Boonie has been up early baking the early morning bread from #ballymaloebreadshed #sourdough #organicflour #cookingfromscratch #learnatballymaloe @boonshakalakah
Trying out an #Old #New tin for bread tomorrow. Thanks to #KilleaghBakery
First pick of nectarines from the #ballymaloecookeryschoolglasshouse #nectrines #organicfruit
Where do we put the main buyer at Ballymaloe Cookery School? In the pantry of course! Pam's Pantry is where all the planning, sourcing and buying of the best, freshest and seasonal ingredients for the students and for demo happens. Pam, a Ballymaloe 12 Week Certificate graduate, has been working at the Cookery School for 16 years. She says her biggest challenge is sourcing the freshest food for the day it's needed and she always succeeds. Pam is a wonderful teacher too and the cakes she creates are to die for! She loves Formula 1 racing and fast cars and at staff parties has been known to do a very racy rendition of 'Patricia the Stripper'. She's just fabulous daaahling! #peopleofballymaloe @pamelaicious_x
#tomatoes #Glasshouse’s #organicgardening #growcooknourish #cookingfromscratch #learnatballymaloe #12weekcookerycourse #5weeksummerprogram #personalfoodsecuritykit #ballymaloe
Delicious sweet blackberries growing in the hydraenga hedge by the tennis court #sweetsurprises
Delighted to see past 12 week student Tom Gleason and the continued expansion of his Resteraunt’s in today’s “ Sunday Business Post “ by Róisín Burke The founders of Bunsen have branched out with a new Mexi-can food outlet, while continuing to beef up their burger business. Tom and Finn Gleeson have opened Masa (which means tor-tilla dough in Mexican Spanish) at the former Super Miss Sue site on Dublin's Drury Street. It is their first venture outside the burger formula that made their names. Masa is being run by Tom and Finn's brother Shane, who trav-elled extensively in Mexico and worked for Thomasina Miers' Wahaca chain in London. Essentially we are trying to recreate the conditions in which we started Bunsen, said Tom Gleeson, who came up with the concept back in 2012: a small and simple seven-item menu with high quality ingredients. It's going to be product led; it's re-ally all about the food. And then hopefully everything else falls into place. A tortilla maker brought in from Mexico makes the floury wraps for meat roasted on a Pas-tor, a shawarma type spiral grill introduced to Mexico by Leba-nese merchants. The menu is a short list of small plates and some beers. Read more #sundaybusinesspost @bunsenburgers #bunsenburgers #dublin #12weekcookerycourse #learnatballymaloe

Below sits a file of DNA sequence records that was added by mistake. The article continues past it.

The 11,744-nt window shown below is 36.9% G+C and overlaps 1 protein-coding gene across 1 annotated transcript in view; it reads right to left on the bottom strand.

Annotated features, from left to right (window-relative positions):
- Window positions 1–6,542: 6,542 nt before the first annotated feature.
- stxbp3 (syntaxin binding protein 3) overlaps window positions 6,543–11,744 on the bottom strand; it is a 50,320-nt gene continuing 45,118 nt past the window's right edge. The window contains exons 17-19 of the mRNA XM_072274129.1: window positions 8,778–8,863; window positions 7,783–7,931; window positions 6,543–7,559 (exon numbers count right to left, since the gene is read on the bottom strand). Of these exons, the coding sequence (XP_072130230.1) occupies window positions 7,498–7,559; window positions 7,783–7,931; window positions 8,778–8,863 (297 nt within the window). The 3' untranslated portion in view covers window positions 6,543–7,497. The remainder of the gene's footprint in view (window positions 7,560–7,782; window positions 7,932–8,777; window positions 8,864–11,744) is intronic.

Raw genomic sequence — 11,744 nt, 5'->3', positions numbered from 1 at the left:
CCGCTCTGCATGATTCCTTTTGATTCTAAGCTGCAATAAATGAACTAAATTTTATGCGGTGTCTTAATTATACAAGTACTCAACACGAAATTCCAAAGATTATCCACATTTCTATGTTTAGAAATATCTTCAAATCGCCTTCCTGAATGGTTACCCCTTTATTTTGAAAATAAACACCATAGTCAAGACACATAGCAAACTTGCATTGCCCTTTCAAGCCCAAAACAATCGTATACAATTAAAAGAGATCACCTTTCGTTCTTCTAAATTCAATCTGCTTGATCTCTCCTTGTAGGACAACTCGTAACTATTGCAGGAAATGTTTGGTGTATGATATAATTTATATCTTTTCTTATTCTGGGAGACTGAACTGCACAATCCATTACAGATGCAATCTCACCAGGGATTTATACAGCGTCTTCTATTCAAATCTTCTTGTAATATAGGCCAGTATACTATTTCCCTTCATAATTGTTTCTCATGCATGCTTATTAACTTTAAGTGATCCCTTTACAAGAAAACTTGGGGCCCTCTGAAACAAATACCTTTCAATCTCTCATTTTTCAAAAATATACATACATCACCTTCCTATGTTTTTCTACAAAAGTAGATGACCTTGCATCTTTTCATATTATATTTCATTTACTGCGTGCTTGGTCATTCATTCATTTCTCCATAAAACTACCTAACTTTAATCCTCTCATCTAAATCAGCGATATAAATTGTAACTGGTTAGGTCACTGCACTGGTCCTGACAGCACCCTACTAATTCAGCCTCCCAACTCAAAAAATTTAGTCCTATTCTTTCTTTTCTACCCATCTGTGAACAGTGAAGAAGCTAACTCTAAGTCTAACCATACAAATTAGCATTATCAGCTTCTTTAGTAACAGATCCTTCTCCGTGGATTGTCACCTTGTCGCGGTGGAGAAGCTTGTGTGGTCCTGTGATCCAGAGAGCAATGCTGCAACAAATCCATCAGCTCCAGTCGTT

Mary Allen proudly holds her natural sourdough bread, 10 days from scratch. #cookingfromscratch #5weeksummerprogram #sourdoughbread
Beans, Kale, Spinach, Swiss chard, Tomatoes in the glasshouse #growcooknourish #organicfood #summercookeryprogramme #learnatballymaloe
Friday and Saturday from the #ballymaloebreadshed sweet sticky buns, 24 hour fermentation #growcooknourish #fermentedbread #stickybuns #organicflour #airstreamcafe at Ballymaloe Cookery School.
Our produce is out, the sun is out - come on out. We're here till 2pm.
By Joanna Blythman After all, why should grains that we have been eating, apparently without incident, for as long as 14,000 years suddenly become too hard to stomach? Maybe we need to rephrase that question: what is it about the grain-based staples that most of us are eating, that could be causing population-wide digestive difficulties? Or, as the Real Bread Campaign co-founder, Andrew Whitley, says: “We should be asking why the food system has done this to us, asking how it dares to sell us crap that’s made us like this”. What does he mean? For a start, the wheat we are eating has been bred, largely at the behest of industrial bakeries and food manufacturers, to have higher levels of stronger gluten. (The more gluten, the fluffier and more voluminous your loaf.) In the UK, the oldest modern bread wheat cultivar we grow is Maris Widgeon, which dates back to 1964; the rest were developed in the late 20th and early 21st centuries for higher yield and higher gluten. These cultivars are not what our ancestors ate. What other unintended mutations might this breeding have caused in these varieties, and what effects might they have on the people who eat them? Our great-grandparents’ grain was not sprayed with pesticides, either. These days, it is common practice among non-organic farmers to spray their wheat on days before harvest with the controversial pesticide glyphosate, to dry off the crop for processing. Read more :- https://amp.theguardian.com/lifeandstyle/2018/aug/07/not-just-a-fad-the-surprising-gut-wrenching-truth-about-gluten?__twitter_impression=true @guardian @realbreadcampaign @realbreadireland
Boonie Back baking in the #ballymaloebreadshed @boonshakalakah
We're at Wilton Farmers Market today until 2pm. See you in a bit!
Another play in Ballydehob, “ From under the bed “ West Cork Fit-up Theatre festival
Farm camp kids, learn to make butter by the dairy #farmcampkids #summercamp